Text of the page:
nep-mkt New Economics Papers
on Marketing
Issue of 2009‒08‒08
six papers chosen by
Joao Carlos Correia Leitao
Technical University of Lisbon

  1. Search in the Product Market and the Real Business Cycle. By Thomas Y. Mathä; Olivier Pierrard
  3. Strategic Vertical Pricing in the U.S. Butter Market By Du, Ying; Stiegert, Kyle
  4. Traceability -- A Literature Review By Trautman, Dawn; Goddard, Ellen; Nilsson, Tomas
  5. Incentives at the counter: An empirical analysis of surcharging card payments and payment behaviour in the Netherlands By Wilko Bolt; Nicole Jonker; Corry van Renselaar
  6. Dynamic Estimation of U.S. Demand for Fresh Vegetable Imports By Nzaku, Kilungu; Houston, Jack E.

  1. By: Thomas Y. Mathä (Central Bank of Luxembourg, 2 bd. Royal, L-2983 Luxembourg.); Olivier Pierrard (Central Bank of Luxembourg, 2 bd. Royal, L-2983 Luxembourg.)
    Abstract: We develop a search-matching model, where firms search for customers (e.g. in form of advertising). Firms use long-term contracts and bargain over prices, resulting in a price mark up above marginal cost, which is procyclical and depends on firms’ relative bargaining power. Product market frictions decrease the steady state equilibrium, improve the cyclical properties of the model and provide a more realistic picture of firms’ business environment. This suggests that product market frictions may well be crucial in explaining business cycle fluctuations. Finally, we also show that welfare costs of price rigidities are negligible relative to welfare costs of frictions. JEL Classification: E10, E31, E32.
    Keywords: Business cycle, Frictions, Product market, Price bargain.
    Date: 2009–03
  2. By: Almenberg, Johan; Dreber, Anna
    Abstract: We designed an experiment that examines how knowledge about the price of a good, and the time at which the information is received, affects how the good is experienced. The good in question was wine, and the price was either high or low. Our results suggest that hosts offering wine to guests can safely reveal the price: much is gained if the wine is expensive, and little is lost if it is cheap. Disclosing the high price before tasting the wine produces considerably higher ratings, although only from women. Disclosing the low price, by contrast, does not result in lower ratings. Our finding indicates that price not only serves to clear markets, it also serves as a marketing tool; it influences expectations that in turn shape a consumerâs experience. In addition, our results suggest that men and women respond differently to attribute information.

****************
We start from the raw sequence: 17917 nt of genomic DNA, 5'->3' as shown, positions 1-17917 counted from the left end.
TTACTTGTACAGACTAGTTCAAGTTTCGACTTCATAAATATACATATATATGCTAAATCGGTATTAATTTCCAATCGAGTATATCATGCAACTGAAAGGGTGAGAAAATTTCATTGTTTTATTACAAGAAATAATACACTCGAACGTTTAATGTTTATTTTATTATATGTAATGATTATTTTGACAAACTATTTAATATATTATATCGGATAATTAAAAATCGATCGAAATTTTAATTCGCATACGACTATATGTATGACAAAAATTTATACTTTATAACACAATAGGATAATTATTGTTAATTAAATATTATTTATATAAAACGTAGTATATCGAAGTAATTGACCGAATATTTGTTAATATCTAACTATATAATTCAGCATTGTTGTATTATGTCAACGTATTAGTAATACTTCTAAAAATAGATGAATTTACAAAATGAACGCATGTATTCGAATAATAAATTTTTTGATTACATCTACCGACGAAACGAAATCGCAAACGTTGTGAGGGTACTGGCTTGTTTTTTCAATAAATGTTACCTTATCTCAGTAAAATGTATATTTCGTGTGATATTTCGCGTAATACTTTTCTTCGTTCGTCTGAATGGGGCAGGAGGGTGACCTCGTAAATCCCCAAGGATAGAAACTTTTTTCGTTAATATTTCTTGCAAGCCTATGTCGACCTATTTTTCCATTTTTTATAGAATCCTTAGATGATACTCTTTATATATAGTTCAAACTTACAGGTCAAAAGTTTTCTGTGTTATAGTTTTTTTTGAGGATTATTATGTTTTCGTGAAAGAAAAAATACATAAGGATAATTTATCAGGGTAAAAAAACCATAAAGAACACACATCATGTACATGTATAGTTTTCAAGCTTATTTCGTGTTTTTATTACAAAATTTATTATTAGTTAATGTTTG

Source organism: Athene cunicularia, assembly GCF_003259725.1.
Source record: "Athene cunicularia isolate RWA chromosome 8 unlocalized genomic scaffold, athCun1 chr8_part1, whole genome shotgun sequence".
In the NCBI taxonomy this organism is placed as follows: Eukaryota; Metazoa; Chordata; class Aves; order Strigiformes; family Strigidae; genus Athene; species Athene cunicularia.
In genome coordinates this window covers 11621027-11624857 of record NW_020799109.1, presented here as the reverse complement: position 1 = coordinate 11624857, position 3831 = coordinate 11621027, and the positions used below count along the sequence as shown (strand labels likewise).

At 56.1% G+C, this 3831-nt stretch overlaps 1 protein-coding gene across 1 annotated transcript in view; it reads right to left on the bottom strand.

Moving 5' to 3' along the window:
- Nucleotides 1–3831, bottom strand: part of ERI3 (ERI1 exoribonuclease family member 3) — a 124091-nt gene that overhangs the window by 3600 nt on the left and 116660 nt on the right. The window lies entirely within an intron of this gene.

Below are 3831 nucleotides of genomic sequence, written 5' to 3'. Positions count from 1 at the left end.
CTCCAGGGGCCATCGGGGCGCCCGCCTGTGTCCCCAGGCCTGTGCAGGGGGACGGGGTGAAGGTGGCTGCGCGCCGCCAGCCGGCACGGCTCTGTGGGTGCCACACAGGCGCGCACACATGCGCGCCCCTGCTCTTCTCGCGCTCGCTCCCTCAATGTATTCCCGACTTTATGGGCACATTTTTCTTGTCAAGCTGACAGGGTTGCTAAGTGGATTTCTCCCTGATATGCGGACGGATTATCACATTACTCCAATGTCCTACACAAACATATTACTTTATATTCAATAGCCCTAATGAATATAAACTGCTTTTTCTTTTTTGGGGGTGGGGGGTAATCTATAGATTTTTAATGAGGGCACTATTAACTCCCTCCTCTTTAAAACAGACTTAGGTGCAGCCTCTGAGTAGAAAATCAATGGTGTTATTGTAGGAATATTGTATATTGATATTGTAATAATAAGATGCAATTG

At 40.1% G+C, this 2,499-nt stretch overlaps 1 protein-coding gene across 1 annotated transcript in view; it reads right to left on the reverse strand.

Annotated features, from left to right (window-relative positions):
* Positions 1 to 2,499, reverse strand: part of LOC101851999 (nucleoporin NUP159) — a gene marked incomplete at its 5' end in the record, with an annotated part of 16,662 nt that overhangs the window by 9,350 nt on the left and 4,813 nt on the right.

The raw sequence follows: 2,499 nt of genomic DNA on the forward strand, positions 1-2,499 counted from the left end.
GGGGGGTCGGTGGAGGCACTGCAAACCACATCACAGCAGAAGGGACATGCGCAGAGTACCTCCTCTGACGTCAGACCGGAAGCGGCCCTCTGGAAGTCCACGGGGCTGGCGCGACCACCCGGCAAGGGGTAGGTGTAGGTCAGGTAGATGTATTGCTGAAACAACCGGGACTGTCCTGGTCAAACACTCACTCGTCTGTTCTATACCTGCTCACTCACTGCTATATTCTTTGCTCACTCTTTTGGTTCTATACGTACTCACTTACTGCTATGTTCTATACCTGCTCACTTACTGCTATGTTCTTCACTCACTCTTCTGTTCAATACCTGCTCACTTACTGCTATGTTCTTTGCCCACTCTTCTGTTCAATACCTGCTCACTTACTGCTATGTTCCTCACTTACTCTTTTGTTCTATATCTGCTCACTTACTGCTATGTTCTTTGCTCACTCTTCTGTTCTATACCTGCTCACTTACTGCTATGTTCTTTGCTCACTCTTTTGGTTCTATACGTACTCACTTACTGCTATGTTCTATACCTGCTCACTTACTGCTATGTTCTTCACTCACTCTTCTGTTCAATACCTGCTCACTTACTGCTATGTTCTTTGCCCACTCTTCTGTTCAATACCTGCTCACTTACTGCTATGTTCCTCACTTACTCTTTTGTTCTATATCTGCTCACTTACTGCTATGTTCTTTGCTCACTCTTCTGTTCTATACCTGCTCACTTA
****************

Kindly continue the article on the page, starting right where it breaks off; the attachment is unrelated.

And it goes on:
Keywords: Price-Quality Heuristic, Attribute Information, Role of Expectations, Marketing, Blind Tasting, Wine, Consumer/Household Economics, Demand and Price Analysis, C91, D03, D83, M31,
    Date: 2009–04
  3. By: Du, Ying; Stiegert, Kyle
    Abstract: This article develops a methodology for empirically analyzing vertically strategic interactions in a multi-level supply channel. The model is used to analyze the vertical channel for U.S. butter manufacturing and retailing. Aggregating products to the firm level and using a nonlinear AIDS demand system under alternative strategic pricing assumptions is estimated using full information maximum likelihood (FIML) for seven geographic markets from 1998-2002. The market demand for butter was found to very price elastic. Furthermore, cross price elasticities between private labels and the two large national brands were also very elastic. The selected market structure was one indicating category profit maximization of national brands (separate from private label) at the retail level, Vertical Nash competition in the vertical channel, and Bretrand competition at the manufacturing level. Our results strongly suggest that the retail market for food products is impacted by the underlying vertical structure. The study provides useful measures of imperfect competition in the retail manufacturing sector.
    Keywords: Vertical interaction, market structure, strategic pricing, market power, AIDS model, butter., Agribusiness, Agricultural and Food Policy, Consumer/Household Economics, Demand and Price Analysis, Industrial Organization, L13, L22, L66,
    Date: 2009–06
  4. By: Trautman, Dawn; Goddard, Ellen; Nilsson, Tomas